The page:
News ID: 319712
Published: 0323 GMT January 28, 2022

Nearly 40% of Tigrayans face 'extreme lack of food': UN

Nearly 40% of Tigrayans face 'extreme lack of food': UN
BAZ RATNER/REUTERS

A woman carries an infant as she queues in line for food at a primary school which was turned into a temporary shelter for people displaced by conflict, in the town of Shire, Tigray region, Ethiopia, on March 15, 2021.

Nearly 40 percent of people in Ethiopia's Tigray are suffering "an extreme lack of food" in the face of an extended de-facto blockade of the war-hit region, a UN agency said Friday.

The dire assessment published by the World Food Programme (WFP) comes as humanitarian groups are forced to increasingly curtail activities because of fuel and supply shortages, with aid having to be delivered by foot, according to AFP.

Fresh fighting in northern Ethiopia, which has been gripped by deadly conflict for almost 15 months, is also limiting avenues for getting in aid.

The data was included in what the WFP described as the first reliable food security assessment conducted since a UN report more than six months ago, which estimated that hundreds of thousands of people in Tigray faced "famine-like conditions."

The new assessment found 4.6 million people in Tigray – or 83 percent of the population – were food-insecure, two million of them "severely" so.

"Families are exhausting all means to feed themselves, with three quarters of the population using extreme coping strategies to survive," WFP said in a statement.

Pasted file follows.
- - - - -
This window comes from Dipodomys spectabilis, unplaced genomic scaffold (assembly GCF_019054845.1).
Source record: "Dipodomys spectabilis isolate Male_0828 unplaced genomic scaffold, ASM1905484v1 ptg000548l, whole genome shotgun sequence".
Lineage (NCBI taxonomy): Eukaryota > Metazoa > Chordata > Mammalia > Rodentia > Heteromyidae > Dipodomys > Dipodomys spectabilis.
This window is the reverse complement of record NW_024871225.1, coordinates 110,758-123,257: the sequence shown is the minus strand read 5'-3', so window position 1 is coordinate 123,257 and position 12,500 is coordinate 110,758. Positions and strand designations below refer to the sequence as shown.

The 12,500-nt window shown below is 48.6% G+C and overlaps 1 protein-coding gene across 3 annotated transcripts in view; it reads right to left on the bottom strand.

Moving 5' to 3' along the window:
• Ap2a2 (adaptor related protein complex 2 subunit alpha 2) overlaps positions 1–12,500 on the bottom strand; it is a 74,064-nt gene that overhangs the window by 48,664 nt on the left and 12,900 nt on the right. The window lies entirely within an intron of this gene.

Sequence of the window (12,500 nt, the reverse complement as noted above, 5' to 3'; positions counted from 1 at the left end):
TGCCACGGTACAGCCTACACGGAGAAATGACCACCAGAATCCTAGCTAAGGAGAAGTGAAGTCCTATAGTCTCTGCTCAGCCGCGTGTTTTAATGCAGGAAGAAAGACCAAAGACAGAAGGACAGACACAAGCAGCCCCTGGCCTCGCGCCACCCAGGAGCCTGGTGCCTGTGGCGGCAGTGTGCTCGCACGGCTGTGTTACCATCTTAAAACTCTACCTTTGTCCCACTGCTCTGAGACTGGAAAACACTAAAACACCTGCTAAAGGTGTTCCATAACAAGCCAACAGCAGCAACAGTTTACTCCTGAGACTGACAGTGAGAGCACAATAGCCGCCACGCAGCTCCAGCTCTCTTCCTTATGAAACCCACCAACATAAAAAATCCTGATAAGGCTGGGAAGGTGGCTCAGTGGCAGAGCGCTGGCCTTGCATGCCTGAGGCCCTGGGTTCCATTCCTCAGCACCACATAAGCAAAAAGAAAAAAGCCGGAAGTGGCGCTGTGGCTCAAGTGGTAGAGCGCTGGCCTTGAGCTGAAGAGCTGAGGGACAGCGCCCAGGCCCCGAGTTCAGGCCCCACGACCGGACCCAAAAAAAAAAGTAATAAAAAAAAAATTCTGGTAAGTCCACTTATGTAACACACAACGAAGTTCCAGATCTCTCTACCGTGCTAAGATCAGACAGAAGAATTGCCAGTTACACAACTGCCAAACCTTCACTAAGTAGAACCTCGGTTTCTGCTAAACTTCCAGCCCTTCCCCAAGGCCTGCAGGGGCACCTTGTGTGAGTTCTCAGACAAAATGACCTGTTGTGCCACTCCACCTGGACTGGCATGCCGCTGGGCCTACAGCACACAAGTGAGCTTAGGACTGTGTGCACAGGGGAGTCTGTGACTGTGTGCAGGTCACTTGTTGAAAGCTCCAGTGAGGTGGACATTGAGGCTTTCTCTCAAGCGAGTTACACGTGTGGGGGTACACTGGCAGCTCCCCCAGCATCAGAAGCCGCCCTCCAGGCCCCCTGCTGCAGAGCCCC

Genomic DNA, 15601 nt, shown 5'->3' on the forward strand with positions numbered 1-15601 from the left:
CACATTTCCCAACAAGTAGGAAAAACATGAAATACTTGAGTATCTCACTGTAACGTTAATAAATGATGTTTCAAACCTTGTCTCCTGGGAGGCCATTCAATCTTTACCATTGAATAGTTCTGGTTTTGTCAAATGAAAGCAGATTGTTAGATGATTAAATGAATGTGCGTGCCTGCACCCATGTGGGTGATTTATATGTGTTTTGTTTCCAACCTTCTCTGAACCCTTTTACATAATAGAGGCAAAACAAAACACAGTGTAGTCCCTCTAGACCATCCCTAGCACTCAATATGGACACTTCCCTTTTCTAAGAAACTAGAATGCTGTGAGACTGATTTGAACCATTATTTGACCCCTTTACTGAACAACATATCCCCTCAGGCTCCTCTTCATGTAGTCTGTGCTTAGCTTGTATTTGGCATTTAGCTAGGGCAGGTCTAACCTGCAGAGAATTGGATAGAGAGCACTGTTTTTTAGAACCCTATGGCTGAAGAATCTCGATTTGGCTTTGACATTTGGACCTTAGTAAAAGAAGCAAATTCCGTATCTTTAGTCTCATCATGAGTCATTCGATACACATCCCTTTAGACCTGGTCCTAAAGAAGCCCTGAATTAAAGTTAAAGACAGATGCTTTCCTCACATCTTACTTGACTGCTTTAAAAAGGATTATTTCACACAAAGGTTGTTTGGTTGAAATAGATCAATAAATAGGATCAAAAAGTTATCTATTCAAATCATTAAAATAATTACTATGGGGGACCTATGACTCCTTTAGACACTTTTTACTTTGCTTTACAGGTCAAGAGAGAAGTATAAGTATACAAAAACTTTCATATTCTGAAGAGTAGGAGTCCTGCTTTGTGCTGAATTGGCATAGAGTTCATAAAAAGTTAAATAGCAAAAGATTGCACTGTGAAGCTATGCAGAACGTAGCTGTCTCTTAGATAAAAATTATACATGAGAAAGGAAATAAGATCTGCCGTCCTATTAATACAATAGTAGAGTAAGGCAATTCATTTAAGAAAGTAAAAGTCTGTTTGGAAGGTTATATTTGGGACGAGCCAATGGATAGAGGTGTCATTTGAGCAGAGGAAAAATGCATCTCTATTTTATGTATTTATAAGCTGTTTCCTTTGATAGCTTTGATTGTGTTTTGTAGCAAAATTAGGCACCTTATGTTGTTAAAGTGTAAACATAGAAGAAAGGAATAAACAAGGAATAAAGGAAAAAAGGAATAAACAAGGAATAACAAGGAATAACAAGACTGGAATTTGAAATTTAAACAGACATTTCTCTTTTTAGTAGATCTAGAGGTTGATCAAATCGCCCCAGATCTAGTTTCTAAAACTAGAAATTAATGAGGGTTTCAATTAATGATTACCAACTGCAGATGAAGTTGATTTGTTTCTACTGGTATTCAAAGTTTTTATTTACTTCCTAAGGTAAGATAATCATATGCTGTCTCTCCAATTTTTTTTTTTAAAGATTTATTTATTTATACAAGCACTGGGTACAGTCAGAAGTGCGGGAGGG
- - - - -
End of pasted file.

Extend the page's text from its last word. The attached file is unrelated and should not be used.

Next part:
"Diets are increasingly impoverished as food items become unavailable and families rely almost exclusively on cereals while limiting portion sizes and the number of meals they eat each day to make whatever food is available stretch further," it added.

WFP also sounded the alarm about rising hunger in neighbouring Amhara and Afar regions, which have been hit hard by fighting in recent months.

"WFP is doing all it can to ensure our convoys with food and medicines make it through the frontlines," said WFP's East Africa director, Michael Dunford.

"But if hostilities persist, we need all the parties to the conflict to agree to a humanitarian pause and formally agreed transport corridors, so that supplies can reach the millions besieged by hunger," Dunford said.

 

Fighting broke out in Tigray in November 2020 after Prime Minister Abiy Ahmed sent troops to topple the Tigray People's Liberation Front (TPLF), the region's former ruling party, saying the move came in response to TPLF attacks on army camps.

After initially losing control of Tigray's cities and towns, the TPLF regrouped and retook the region in June, then launched offensives into Afar and Amhara.

In November 2021 the rebels claimed to be within roughly 200 kilometres (125 miles) of the capital Addis Ababa, prompting hasty evacuations as countries including the US and France urged their citizens to leave.

The government launched a counter-offensive, however, retaking lost territory in Amhara and Afar.

This week the TPLF said it had begun "robust" military operations in Afar, describing the move as a response to attacks by pro-government forces on its positions.

Tigray itself has for months been subject to what the UN says is a de-facto blockade.

Washington accuses Abiy's government of blocking aid, while Addis Ababa blames rebel incursions.

 

 

 

 

 

 

 

 

   
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